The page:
Pootle supports many file formats through the powerful Translate Toolkit API. The Toolkit also provides several format converters for other formats, this will allow you to host a lot of translatable content on Pootle.
All these formats can be downloaded for offline use/or translation (for example in Virtaal). We recommend Virtaal for offline translation. They can also be downloaded in XLIFF format.
These formats are translation files that include the source and target language in one file.
New in version 2.0.3.
New in version 2.1.
These files contain only one language in the file. Pootle supports formats without conversion.
Monolingual files need special attention in order to provide translators with good workflow and to assist to perform good translation. Read more in the localization guide.
The main difference between monolingual and bilingual projects in Pootle is that for monolingual projects a translation template is required. Pootle cannot meaningfully import strings from monolingual files unless the original text is present.
Either the source language or the special Templates language must be added to the project and their files uploaded before other languages are added. Files found in either will be considered template files (in the case where both templates and source language exist templates will be used).
What users will see when translating monolingual file is a matching between strings in the templates file and strings in the target language files. The matching is format specific (for example in subtitles the matching is based on timestamps, for Java properties it is based on keys, etc.)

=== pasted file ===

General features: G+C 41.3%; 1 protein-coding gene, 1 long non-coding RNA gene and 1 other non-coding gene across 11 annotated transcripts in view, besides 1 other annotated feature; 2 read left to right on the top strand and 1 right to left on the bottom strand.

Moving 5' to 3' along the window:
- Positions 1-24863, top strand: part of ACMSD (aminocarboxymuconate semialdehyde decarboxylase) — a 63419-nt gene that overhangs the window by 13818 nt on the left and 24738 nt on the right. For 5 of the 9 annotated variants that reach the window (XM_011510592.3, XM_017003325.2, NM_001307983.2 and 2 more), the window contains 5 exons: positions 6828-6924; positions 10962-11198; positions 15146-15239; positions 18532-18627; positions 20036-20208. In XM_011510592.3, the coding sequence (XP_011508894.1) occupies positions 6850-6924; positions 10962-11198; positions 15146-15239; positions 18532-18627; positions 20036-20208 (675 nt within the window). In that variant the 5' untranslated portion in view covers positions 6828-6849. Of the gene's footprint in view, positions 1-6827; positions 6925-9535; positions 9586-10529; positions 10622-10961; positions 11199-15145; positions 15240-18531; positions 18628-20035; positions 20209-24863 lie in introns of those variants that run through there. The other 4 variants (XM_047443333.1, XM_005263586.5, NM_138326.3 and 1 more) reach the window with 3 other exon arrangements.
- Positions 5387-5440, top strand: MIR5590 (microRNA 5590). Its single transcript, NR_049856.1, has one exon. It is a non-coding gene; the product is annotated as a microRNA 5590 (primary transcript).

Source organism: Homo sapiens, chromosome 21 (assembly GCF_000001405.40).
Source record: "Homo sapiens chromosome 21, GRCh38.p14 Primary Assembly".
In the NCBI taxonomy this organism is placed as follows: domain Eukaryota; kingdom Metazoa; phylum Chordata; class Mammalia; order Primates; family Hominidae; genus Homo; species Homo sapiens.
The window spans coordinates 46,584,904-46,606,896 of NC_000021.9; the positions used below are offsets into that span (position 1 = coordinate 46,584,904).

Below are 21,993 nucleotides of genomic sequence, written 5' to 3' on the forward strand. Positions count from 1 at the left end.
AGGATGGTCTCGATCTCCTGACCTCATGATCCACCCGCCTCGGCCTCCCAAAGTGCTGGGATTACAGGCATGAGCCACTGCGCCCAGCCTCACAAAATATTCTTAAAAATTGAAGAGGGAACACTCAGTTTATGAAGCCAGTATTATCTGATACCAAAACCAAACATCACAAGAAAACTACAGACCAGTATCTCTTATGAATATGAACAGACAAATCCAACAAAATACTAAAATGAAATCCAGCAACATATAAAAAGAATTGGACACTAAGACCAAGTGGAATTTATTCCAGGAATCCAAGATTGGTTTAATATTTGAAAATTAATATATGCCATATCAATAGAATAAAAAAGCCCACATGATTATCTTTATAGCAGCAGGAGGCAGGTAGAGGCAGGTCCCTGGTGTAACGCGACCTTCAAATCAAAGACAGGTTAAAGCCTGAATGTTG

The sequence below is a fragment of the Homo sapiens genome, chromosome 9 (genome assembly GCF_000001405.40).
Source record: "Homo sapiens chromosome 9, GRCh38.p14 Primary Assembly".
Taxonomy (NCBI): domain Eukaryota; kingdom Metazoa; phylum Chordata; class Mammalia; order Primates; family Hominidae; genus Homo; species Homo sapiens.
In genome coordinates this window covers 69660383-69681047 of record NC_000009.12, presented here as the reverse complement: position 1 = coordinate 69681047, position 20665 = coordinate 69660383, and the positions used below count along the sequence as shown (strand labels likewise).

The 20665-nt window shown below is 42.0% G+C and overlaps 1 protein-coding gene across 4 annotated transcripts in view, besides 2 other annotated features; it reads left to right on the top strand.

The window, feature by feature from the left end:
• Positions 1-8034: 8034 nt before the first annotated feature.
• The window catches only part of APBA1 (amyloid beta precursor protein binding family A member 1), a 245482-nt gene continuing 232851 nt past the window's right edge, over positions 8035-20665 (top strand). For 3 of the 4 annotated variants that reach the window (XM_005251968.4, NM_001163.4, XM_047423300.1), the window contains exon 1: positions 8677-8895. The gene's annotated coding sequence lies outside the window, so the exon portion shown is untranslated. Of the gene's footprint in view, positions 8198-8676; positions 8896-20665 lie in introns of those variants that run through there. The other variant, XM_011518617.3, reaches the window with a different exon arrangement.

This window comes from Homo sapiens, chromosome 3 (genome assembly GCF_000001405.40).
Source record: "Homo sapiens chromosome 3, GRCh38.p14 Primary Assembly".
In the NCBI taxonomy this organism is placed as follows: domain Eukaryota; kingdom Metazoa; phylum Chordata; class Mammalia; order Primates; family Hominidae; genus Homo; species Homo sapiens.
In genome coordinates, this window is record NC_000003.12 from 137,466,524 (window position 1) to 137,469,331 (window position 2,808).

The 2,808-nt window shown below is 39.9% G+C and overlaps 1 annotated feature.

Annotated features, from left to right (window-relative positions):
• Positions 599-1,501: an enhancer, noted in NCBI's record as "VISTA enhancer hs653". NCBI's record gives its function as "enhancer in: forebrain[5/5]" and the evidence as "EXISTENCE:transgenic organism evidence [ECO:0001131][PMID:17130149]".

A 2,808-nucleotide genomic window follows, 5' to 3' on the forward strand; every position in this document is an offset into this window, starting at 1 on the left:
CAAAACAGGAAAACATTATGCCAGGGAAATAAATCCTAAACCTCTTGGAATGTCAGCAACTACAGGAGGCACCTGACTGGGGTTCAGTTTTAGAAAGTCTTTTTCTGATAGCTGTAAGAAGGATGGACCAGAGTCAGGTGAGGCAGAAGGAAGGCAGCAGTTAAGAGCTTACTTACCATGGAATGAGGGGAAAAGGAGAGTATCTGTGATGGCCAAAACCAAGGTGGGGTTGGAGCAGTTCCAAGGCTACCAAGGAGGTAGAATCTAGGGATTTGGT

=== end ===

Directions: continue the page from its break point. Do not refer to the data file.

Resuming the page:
While Pootle supports uploading translations in the monolingual format this should be limited to importing old translations. Users who want to translate offline should download the XLIFF version.
When tracking monolingual files with version control, if the file structure changes (e.g. new strings are added) then source files must be updated first.
Apart from these considerations monolingual projects will feel and behave the same as bilingual projects, all of Pootle’s features are available to administrators and translators.
You can still use the format converters from the Translate Toolkit to host these monolingual file formats as a Gettext PO project. This has the advantage that files in version control always have the source and target strings together and you are able to integrate with external PO tools.